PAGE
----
Kore-eda carefully avoids portraying Sang-hyun and Dong-soo as dangerous or calculated criminals. Of course, what they’re doing is technically human trafficking, and they’re the center of an investigation by two cops, Su-jin (Bae Doona) and Lee (Lee Joo-young), who want them caught in the act, but they’re not bad people. Instead, Kore-eda focuses on their intentions rather than their actions, as Sang-hyun says when we first meet him, he’s “protecting” the child, not stealing it. It’s easy to root for these two given how much they genuinely care about giving Woo-sung a good home, one they know he won’t get going through the legal systems.
But you know what they say about the best-laid plans, because this one is instantly derailed when So-young suddenly shows up looking for her baby. After finding out about the large sum the two brokers receive for little baby Woo-sung, she decides to join them on a road trip to find a new home for her son and also get a share of the money, since he is her baby and all. After picking up another lost orphan along the way, the five travel across Korea and slowly open up to each other as they form their own makeshift family.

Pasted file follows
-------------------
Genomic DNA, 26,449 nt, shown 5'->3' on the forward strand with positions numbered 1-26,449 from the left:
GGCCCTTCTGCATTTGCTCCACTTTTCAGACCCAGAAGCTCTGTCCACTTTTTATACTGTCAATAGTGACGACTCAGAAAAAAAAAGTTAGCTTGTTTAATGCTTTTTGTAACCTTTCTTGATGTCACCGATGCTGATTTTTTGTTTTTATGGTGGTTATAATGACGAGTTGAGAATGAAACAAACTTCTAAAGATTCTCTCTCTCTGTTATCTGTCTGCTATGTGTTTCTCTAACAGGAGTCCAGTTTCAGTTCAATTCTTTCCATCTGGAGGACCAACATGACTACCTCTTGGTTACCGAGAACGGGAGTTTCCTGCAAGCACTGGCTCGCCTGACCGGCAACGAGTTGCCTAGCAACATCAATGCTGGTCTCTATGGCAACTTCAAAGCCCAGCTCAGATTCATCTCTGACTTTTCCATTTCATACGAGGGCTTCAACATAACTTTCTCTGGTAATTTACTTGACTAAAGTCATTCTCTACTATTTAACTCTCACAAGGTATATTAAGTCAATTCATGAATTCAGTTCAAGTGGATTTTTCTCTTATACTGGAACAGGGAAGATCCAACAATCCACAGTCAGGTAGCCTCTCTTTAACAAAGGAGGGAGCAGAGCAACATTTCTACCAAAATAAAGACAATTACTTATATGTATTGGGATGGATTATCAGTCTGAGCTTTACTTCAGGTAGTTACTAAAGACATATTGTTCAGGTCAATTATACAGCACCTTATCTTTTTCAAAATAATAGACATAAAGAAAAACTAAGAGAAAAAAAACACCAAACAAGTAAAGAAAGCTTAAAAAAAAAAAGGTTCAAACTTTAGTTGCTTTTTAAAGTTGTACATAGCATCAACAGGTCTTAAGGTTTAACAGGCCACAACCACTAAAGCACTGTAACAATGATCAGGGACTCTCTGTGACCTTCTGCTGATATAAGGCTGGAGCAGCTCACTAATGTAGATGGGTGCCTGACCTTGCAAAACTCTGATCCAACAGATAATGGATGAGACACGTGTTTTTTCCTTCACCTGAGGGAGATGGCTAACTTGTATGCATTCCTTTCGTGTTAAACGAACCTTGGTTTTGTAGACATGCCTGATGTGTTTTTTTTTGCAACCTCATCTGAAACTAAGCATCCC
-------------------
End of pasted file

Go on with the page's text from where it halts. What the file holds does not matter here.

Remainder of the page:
While Song delivers an incredibly charming and sweet performance, and Gang has poignant moments as he talks about being abandoned as a child, it’s Lee Ji-eun who steals the show as the emotionally reserved So-young. and devastating. The film’s best emotional moments come from seeing So-young slowly open up to her partners in crime, only to immediately close down due to her own troubled past (and present).